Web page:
-Victor told me face to face just before it was announced. I was very sad. We had put in so much work.

She is silent for a moment.

-It was like ending a romantic relationship. But they apparently did not have faith in us.

Why not?

-I do not know. It was the Board of Directors of Saab's parent company, Swan, which made the decision. But I know that they did not get all the relevant information.

A few weeks later Saab's business development manager Martin Larsson called. Saab wanted to collaborate again, this time also with the car dealership chain Pang Da.

Did you hesitate?

-We did not think that much on the risk for us then, we wanted to save the company, she says.

Thereafter an autumn with constantly lack of funds followed, reorganization and ultimately bankruptcy. Youngman was accused of not keeping their promises.


-You have to remember that Saab was in a very bad shape. Victor and the people at Saab did not understand all the Chinese rules. All the big money transfers must be approved by the NDRC.

Could you have avoided reconstruction?

-We had transferred EUR 20 million. We had reached a limit and it took time to get permission to transfer more money.

Give us a quick analysis: Why did you fail last autumn?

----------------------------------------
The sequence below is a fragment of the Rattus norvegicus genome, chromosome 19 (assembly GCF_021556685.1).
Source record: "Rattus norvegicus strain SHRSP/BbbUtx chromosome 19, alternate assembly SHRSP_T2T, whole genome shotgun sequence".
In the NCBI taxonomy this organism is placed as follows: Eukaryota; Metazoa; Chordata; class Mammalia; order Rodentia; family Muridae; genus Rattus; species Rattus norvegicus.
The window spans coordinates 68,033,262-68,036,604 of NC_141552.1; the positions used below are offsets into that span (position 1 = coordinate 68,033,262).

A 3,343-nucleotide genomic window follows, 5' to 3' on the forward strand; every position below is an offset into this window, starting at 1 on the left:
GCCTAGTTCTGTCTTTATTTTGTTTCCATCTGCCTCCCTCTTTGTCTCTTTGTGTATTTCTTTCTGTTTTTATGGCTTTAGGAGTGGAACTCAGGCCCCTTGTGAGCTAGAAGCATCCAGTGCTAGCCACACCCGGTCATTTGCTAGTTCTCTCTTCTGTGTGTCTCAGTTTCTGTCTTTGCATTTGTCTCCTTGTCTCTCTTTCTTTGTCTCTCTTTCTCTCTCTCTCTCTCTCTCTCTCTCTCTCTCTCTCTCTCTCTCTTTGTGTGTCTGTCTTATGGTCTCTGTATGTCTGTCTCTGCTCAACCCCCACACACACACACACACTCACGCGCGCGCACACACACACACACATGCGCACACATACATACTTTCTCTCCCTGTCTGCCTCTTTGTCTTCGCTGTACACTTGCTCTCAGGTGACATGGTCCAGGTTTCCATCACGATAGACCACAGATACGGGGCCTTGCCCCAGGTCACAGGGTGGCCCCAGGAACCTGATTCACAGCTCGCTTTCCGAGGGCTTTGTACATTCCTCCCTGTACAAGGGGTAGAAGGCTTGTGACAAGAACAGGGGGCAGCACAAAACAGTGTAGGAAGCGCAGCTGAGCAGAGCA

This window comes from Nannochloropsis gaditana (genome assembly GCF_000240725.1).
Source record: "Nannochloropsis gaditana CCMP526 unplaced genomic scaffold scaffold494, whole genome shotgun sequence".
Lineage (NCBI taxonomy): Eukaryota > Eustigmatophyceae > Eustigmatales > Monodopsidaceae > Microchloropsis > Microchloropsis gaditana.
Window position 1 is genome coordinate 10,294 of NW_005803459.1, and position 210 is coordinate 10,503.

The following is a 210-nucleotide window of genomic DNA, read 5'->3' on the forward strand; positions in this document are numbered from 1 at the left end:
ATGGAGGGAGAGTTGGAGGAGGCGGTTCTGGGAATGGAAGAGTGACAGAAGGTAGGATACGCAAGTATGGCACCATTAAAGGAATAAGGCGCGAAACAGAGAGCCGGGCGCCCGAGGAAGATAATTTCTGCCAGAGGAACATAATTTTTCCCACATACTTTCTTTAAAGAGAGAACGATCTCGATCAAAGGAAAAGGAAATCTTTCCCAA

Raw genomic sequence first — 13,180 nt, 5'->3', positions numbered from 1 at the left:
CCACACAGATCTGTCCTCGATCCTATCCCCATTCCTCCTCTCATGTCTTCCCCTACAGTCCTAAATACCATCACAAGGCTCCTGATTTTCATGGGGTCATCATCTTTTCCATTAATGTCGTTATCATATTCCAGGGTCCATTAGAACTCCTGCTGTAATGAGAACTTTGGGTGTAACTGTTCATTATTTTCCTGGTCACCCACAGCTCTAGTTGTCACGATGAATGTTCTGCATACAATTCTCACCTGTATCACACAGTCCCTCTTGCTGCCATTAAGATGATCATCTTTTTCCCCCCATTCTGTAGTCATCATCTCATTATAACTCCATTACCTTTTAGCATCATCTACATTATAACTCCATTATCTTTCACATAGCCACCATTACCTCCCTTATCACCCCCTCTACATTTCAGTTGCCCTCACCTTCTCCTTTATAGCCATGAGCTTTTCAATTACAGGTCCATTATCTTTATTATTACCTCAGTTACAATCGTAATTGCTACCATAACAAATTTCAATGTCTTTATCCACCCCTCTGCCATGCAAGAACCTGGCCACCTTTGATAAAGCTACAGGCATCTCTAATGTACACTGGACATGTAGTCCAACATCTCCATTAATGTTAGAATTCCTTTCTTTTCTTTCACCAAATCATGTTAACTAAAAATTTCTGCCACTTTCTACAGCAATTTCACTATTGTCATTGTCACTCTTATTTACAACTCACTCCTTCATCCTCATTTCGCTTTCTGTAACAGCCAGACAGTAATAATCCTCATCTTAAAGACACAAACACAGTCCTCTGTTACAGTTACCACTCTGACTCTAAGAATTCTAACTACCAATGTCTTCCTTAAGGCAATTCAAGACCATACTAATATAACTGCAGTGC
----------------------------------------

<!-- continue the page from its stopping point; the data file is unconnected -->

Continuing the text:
-Partly because the money transfers were difficult. But also because of GM's no, and that others wanted to acquire Saab also caused problems. All in all it became too complex.

Are you in contact with Victor Muller today?

-Yes, he sends text messages sometimes and asks what the situation is.

We are approaching the city centre. Skyscrapers spread out. The assistant and the photographer Magnus are in the back seat. The seat upholstery is mustard colored and longhaired. Suddenly Rachel Pang lifts her arm and points.

-That’s where I live.

Imagine a mixture of Strandvägen [a certain road] in Stockholm and Manhattan on the "fine" north side of the river that divides the city. It's a penthouse apartment in a newly built skyscraper with panoramic views of the homeland.

-When I was a child I went with my father at various factories and got an early taste for working in the family business. After my education, I worked two months in the bus assembly - and no one knew who I was.